100 bucks: Where you’ll get the most and least value out of your $100 in the US.
Still delayed: The Washington State Department of Transportation says that Bertha is still delayed, but the tunnel could open sometime in 2018. Meanwhile, The Stranger got to tour a portion of the tunnel Bertha dug.
SnoCo’s tallest: The ten tallest buildings built and proposed in Snohomish County.
Saying ‘adieu’: Seoul throws a big party as a farewell to an urban overpass.
$100,000 question: Alan Durning at the Sightline Institute goes knee deep on Seattle’s Housing Affordability and Livability Agenda (HALA) recommendations and his thoughts on the central issues.
Not public, but charter: Save Seattle Schools rips the HALA recommendations for their exclusive attention to charter schools instead of all schools.
Greenwood park progress: The City of Seattle has acquired another property for the new central Greenwood park.
O’Brien’s big win: The Stranger lays out how Seattle Councilmember Mike O’Brien won big with a grand bargain on affordable housing policies.
Put it to rest: Five really poor anti-bike arguments that should be retired.
Fun with data: Where and how many houses you could buy in the US for the same price as Manhattan SoHo apartment.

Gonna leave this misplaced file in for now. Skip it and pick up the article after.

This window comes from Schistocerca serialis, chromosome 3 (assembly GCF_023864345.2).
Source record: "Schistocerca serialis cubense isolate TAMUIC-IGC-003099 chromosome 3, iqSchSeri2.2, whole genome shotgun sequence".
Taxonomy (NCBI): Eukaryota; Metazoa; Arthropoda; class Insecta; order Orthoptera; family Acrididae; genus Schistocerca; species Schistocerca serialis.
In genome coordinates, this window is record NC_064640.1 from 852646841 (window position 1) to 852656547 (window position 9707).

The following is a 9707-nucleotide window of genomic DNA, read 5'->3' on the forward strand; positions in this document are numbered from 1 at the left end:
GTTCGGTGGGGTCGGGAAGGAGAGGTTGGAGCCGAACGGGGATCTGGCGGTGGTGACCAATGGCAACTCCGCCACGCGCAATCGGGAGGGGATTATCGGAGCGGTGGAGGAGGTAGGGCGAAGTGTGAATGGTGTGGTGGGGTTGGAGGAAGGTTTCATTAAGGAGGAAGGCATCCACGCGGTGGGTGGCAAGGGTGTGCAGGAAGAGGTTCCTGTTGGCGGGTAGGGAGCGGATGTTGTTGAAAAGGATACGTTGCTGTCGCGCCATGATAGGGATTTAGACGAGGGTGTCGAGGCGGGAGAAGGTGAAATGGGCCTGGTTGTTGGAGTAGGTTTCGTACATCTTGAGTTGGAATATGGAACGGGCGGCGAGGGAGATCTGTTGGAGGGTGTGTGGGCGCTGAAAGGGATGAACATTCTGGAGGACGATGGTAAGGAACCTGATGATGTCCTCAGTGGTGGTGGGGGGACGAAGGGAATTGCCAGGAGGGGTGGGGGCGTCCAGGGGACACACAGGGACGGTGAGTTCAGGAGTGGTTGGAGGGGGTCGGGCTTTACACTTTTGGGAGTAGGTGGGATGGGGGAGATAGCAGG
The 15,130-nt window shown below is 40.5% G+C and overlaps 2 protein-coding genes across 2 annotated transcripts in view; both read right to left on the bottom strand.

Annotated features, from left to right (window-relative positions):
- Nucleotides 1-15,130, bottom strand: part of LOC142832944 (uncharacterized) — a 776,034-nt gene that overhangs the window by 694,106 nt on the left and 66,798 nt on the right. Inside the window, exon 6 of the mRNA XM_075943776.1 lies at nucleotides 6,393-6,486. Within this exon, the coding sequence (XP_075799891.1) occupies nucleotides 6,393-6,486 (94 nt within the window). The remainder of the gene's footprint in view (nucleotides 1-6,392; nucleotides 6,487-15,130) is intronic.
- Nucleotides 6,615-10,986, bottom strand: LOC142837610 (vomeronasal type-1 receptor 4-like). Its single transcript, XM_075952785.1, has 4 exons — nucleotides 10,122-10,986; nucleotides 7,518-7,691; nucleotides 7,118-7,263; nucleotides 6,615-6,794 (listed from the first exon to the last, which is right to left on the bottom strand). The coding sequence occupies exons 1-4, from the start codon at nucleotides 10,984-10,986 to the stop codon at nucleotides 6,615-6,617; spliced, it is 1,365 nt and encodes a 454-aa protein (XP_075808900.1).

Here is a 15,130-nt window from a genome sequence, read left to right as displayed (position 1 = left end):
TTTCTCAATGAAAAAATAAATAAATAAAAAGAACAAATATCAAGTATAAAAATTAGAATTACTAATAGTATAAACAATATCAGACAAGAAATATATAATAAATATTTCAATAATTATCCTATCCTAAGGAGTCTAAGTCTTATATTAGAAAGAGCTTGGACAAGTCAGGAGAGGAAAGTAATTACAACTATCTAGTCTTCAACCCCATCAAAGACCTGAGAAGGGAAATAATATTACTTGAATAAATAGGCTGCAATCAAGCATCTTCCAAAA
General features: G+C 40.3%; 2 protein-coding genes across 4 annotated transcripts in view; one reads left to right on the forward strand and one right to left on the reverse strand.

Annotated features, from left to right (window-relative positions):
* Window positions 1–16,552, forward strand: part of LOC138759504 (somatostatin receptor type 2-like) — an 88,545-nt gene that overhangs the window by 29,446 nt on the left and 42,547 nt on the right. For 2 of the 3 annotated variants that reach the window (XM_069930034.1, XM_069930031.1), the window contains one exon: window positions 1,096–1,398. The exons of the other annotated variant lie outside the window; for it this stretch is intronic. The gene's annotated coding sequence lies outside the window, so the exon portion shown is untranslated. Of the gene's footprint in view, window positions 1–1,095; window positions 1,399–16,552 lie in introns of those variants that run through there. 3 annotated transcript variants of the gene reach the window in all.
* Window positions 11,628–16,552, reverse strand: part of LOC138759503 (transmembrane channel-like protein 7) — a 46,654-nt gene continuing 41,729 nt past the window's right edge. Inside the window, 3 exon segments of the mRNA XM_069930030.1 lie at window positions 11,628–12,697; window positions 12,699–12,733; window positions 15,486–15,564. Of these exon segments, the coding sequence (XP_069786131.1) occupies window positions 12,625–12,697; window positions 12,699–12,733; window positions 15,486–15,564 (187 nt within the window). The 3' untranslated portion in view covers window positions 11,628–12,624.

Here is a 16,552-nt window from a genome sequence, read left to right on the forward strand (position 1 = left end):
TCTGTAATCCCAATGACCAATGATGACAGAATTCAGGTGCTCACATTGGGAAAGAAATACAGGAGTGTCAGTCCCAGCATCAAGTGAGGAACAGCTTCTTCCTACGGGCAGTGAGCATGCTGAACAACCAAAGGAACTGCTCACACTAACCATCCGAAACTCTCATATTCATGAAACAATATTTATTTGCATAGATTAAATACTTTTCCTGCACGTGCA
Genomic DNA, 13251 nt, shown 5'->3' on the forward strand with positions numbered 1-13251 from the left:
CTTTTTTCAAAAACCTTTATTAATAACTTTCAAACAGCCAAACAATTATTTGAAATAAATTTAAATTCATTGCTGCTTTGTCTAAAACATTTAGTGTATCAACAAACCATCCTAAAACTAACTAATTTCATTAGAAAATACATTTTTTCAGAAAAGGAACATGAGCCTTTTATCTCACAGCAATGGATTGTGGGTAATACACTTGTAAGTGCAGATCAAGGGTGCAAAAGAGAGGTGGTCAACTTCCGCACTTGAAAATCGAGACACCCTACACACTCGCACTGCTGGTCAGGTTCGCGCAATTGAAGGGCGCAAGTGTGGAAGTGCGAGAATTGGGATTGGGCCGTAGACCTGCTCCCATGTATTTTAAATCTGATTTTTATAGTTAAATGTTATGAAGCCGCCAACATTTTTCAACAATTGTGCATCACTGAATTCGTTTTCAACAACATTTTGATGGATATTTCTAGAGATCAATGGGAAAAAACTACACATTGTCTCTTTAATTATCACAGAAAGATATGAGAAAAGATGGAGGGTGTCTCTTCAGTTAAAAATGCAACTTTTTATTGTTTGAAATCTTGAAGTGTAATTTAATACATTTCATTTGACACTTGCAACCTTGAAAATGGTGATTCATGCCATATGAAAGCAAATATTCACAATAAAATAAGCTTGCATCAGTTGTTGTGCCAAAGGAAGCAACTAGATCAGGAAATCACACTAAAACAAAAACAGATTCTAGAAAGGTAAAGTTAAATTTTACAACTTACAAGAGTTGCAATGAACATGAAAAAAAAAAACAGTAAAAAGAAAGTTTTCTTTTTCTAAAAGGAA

New convention center: Details on the new $1.4 billion convention center ($) slated for Downtown Seattle.
Unemployment down: Seattle area unemployment is at a 7-year low, now at 3.7% ($).
Chip off the old block: Old Urbanist goes really old and talks about fall and rise of the “Euro block”.
Stockholm syndrome: A design pitch for sleek elevated airport runaways across Stockholm. Why? Because #avgeek. Duh.
Communist Berlin: Berlin is making sure that Alexanderplatz’s communist-era buildings don’t end up under a bulldozer any time soon.
Get your hate right: In the wake of Vancouver’s colossal transit referendum failure, Jarrett Walker of Human Transit reminds us that hating your transit agency will not make it better.
Jetsetting: Let London’s airspace mesmerize you as planes throughout the region dance across the metropolis.
It’s for the hockey: Not only are Detroiters footing the bill for a new hockey arena, they decided to implode an iconic tower occupying land in the city center to build the stadium.
Yellow brick road: Rotterdam builds a unique series of elevated pathways for pedestrians near a railway line.
Getting free: How one Denver couple went entirely car-free.
Places for people: Milan is embarking on a major pedestrianization effort in the city’s center, or as the Deputy Mayor calls it “the creation of a vast area of pedestrian privilege.”
Changing scales: European planners recently held there continental congress of all things planning and it appears that one theme was less national planning and more local planning.
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